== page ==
With both Doombot scraps and an unconscious Thor at his feet, Spider-Man comes up with a solution of how to handle things. He picks up Doom’s Absorbascann and uses it on himself. The Uni-Power explodes off of him and engulfs the entire planet in blue flame, catching every single person in its grasp. For a moment, everybody on Earth is connected as one soul and everyone reaches a greater level of understanding.

Thor helps up Peter Parker, who immediately realizes that he’s completely powerless. As the Watcher explains, the Uni-Power needed the humanity of Spider-Man’s essence to sacrifice itself for all living creatures. Peter mentions how he’s just an ordinary human, but Thor scoffs.

“Aye, human. But much more than ordinary.”

And so, we get our epilogue…

The ending was a bit weird, with not one, but two deus ex machinas, but then again, the whole Doombot thing really would just be nature taking its course based on regular continuity. There’s almost a Sentry vibe coming from this story, as Spider-Man’s spider-sense would constantly tell him dangers of the world and he just didn’t know when to stop. It’s always amusing to see Spider-Man jacked up with power, taking down his usual enemies like they were flies. I know I liked playing as Captain Universe Spidey in that old PS1 game.


Issue: Volume 1, #31
Writer: Rich Margopoulos
Artist: Bob Budiansky
Spider-Man death: No
Background: Wolverine made his first comic book appearance fighting the Hulk and Wendigo while wearing a completely ridiculous outfit. First, he and Hulk took down Wendigo, but then they started fighting each other. Wolverine had the orders to bring Hulk in alive. Because of these orders, the fight went long enough that the two were interrupted by some cult crap. Here, Wolverine gets angry enough that he disobeys his orders and goes to town on the Hulk.


On the Hulk side of the story, there’s only one page of follow-up. It’s kind of sad if you think about it. Hulk’s declared dead and the only reaction we get for it is the various superheroes hearing the news and a brief scene of Betty crying into her father’s arms.

Wolverine, on the other hand, becomes a bit too egotistical. At a bar, he becomes a total braggart and buys all the women drinks. Soon he pisses off the entire bar and gets into a fight. When someone pulls a gun on him, he reacts by slashing him to death. His first civilian kill, Wolverine runs off to find James Hudson, leader of Alpha Flight. Hudson says that they will have to take this to court, but he’ll get Logan the best defense money can buy. It isn’t good enough and the betrayed Wolverine runs off as a fugitive.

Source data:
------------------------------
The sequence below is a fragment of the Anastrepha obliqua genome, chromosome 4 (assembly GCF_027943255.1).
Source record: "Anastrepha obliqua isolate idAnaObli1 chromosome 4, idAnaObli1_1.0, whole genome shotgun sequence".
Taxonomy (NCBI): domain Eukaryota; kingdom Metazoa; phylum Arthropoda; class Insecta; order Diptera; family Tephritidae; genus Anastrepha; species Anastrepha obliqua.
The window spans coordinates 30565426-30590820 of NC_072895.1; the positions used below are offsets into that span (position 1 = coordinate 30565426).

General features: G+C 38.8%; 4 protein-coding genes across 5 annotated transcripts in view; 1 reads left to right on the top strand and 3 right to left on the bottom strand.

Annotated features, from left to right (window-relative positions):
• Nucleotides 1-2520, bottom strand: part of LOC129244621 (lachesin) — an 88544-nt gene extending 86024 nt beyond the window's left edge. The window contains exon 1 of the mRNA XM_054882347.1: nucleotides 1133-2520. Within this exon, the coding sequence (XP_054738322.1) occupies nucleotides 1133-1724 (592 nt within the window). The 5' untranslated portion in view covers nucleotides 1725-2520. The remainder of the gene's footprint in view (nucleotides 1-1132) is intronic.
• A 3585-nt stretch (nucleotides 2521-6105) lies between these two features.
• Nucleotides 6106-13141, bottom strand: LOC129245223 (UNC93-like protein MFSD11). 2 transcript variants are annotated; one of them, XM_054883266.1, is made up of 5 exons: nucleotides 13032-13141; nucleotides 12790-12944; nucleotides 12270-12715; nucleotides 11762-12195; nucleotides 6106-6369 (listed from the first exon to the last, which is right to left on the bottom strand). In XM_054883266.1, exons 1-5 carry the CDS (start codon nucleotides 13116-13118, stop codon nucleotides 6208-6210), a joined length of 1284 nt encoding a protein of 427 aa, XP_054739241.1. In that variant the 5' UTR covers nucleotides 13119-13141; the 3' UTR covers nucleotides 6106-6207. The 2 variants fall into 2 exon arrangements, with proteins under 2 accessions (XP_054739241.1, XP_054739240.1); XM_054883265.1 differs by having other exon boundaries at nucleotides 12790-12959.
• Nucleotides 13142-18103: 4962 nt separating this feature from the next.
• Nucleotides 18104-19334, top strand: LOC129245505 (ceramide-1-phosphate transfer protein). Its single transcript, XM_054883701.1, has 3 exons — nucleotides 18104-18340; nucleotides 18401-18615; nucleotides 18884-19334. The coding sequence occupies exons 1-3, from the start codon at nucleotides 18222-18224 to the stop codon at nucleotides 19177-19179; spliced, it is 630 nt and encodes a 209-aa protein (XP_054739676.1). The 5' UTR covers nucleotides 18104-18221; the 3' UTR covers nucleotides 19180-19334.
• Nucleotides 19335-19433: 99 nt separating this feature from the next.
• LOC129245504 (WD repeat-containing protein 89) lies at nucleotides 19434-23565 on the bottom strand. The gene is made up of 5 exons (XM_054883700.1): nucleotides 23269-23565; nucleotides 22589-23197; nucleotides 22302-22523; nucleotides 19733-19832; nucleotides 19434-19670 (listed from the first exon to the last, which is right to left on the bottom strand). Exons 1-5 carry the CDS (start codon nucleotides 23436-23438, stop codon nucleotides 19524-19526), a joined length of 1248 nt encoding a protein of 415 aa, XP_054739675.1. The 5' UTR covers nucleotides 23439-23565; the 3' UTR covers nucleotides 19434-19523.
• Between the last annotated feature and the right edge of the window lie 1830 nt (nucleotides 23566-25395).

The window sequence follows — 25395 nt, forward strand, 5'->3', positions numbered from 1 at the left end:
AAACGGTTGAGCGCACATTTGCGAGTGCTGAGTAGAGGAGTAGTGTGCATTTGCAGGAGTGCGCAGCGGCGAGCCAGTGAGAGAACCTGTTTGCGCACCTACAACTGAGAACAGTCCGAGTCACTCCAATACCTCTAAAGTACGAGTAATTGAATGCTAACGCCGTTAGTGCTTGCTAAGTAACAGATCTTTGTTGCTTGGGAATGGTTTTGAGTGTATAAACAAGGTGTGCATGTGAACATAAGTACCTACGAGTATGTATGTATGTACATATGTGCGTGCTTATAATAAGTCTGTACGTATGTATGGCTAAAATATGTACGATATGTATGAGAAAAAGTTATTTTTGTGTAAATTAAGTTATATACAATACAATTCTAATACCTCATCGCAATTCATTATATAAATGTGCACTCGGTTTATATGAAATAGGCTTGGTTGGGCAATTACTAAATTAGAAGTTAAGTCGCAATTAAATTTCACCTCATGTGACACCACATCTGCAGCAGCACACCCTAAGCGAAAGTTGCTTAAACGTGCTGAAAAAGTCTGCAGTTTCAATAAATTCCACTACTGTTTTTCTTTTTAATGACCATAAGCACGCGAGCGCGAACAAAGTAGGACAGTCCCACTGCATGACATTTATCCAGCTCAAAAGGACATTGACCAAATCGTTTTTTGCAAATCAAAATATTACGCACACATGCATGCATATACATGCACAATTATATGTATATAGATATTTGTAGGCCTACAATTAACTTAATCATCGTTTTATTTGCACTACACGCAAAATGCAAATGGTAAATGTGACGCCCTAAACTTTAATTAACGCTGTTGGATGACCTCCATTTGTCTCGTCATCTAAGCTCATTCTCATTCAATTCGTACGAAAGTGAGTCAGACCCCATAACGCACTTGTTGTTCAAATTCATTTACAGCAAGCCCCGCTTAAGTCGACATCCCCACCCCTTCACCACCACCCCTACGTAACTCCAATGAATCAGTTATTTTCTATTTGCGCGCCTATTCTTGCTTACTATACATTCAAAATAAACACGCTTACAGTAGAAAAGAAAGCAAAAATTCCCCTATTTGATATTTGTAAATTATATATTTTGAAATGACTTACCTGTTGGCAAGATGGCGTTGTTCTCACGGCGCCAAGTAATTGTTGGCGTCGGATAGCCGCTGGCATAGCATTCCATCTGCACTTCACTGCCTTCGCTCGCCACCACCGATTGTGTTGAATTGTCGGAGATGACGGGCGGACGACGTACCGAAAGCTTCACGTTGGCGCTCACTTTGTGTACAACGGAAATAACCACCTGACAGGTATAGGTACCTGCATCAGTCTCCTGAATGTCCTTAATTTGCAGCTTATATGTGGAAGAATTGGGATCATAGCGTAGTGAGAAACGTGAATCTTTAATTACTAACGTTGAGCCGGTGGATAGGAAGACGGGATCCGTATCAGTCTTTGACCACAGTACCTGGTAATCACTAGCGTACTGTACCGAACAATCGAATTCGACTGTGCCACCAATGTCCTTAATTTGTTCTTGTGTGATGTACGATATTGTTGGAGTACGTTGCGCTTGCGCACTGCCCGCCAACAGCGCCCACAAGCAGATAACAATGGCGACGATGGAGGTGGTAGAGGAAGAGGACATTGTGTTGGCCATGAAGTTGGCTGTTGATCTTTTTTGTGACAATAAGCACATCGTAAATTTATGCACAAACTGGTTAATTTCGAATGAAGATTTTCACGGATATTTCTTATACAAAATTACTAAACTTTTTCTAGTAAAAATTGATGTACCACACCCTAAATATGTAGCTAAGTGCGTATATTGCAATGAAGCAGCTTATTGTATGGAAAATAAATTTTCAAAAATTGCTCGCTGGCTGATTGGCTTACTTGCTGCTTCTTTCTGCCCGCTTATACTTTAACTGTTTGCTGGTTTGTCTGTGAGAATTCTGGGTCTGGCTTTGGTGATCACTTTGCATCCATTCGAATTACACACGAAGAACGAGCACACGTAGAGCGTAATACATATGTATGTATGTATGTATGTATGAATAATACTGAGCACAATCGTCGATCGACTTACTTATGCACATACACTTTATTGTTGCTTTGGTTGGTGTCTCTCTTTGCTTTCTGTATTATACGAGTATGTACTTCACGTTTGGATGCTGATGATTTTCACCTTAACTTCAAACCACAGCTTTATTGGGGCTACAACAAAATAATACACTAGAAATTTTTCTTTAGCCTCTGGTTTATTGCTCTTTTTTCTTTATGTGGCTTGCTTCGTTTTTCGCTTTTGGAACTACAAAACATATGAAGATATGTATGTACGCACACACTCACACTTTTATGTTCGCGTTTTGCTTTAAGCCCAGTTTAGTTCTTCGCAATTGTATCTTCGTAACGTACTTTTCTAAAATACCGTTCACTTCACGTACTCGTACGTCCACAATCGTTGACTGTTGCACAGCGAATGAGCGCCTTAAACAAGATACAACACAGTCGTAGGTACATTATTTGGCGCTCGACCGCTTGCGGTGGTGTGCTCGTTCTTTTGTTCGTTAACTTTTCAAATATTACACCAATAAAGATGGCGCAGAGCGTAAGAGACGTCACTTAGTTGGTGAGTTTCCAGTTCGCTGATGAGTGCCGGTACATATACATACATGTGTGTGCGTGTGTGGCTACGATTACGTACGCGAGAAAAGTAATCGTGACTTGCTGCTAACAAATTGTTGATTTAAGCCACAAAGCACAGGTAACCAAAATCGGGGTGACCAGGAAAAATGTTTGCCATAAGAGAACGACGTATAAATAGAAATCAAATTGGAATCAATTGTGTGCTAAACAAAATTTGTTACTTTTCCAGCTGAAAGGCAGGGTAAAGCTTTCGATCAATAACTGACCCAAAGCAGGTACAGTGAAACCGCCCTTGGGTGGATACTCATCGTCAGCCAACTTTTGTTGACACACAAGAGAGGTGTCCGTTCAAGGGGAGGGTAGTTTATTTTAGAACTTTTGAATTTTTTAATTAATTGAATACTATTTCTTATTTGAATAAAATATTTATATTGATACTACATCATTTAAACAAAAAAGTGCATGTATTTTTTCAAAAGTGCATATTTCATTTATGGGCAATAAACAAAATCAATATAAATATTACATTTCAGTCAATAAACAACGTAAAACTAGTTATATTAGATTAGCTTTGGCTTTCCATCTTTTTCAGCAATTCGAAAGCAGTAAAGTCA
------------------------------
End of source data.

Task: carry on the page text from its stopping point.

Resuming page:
Soon he is picked up by the Brotherhood of Mutants. I remember a later issue’s letter column pointing out that Magneto shouldn’t have been on Earth during this time, but we’ll ignore that. Magneto will give Wolverine sanctuary from the government, but he needs to help him out. Using a device to block out Xavier’s mental probing, Wolverine is to join the X-Men and screw them over.

Wolverine does a bang-up job, even though Cyclops is suspicious. During a fight against some Sentinels, Wolverine is saved by Jean and Iceman. As the X-Men celebrate victory through teamwork, Wolverine starts to feel guilt. That night he sneaks around the base to sabotage Cerebro. On the way back to his room, he runs into Jean.

THANK YOU, JEAN. Really, Logan, what were you thinking with that ugly thing? Even Wonder Man wouldn’t be caught wearing that mask.

Wolverine starts to have second thoughts, at least about handing over Jean to Magneto. He contacts Magneto and makes it clear that he doesn’t want Jean hurt. Magneto agrees, though chews him up for trying to dictate at him.

The next day, Wolverine cockblocks Cyclops by showing off his new mask to Jean. How the hell did he get that, anyway? He talked to her like 4 hours ago! No matter, it’s smackdown time as Magneto and his goons barge through the wall. These aren’t even Magneto’s cool minions either like Pyro and Quicksilver. No, we get Unus the Untouchable and Mastermind. Big fucking deal.

Brotherhood member Siren puts all the X-Men males under her control with her scream. Jean is immune to this, being a woman, and runs off to turn on the alarm to drown out Siren’s song. Wolverine tells her not to fight back, spilling the beans that he’s the traitor. Magneto sees what Jean is trying and tosses a big chunk at metal at her. Wolverine notices that Magneto’s throwing it way too fast to catch her and is really going for a kill. Utterly pissed off, Wolverine dives in the way and takes the hit himself. Jean gets the alarm going and the X-Men are freed of the mind-control.

The X-Men turn the tide until only Magneto is left. Magneto does the usual supervillain “ENOUGH!” attack, which is like the evil version of the superhero “THIS ENDS NOW!” tactic. You know what I’m talking about. Like if the Fantastic Four were pounding down on Doom from all sides, he could just spread his arms out, scream, “ENOUGH!” and suddenly everybody goes flying in the opposite direction. It’s a nifty power.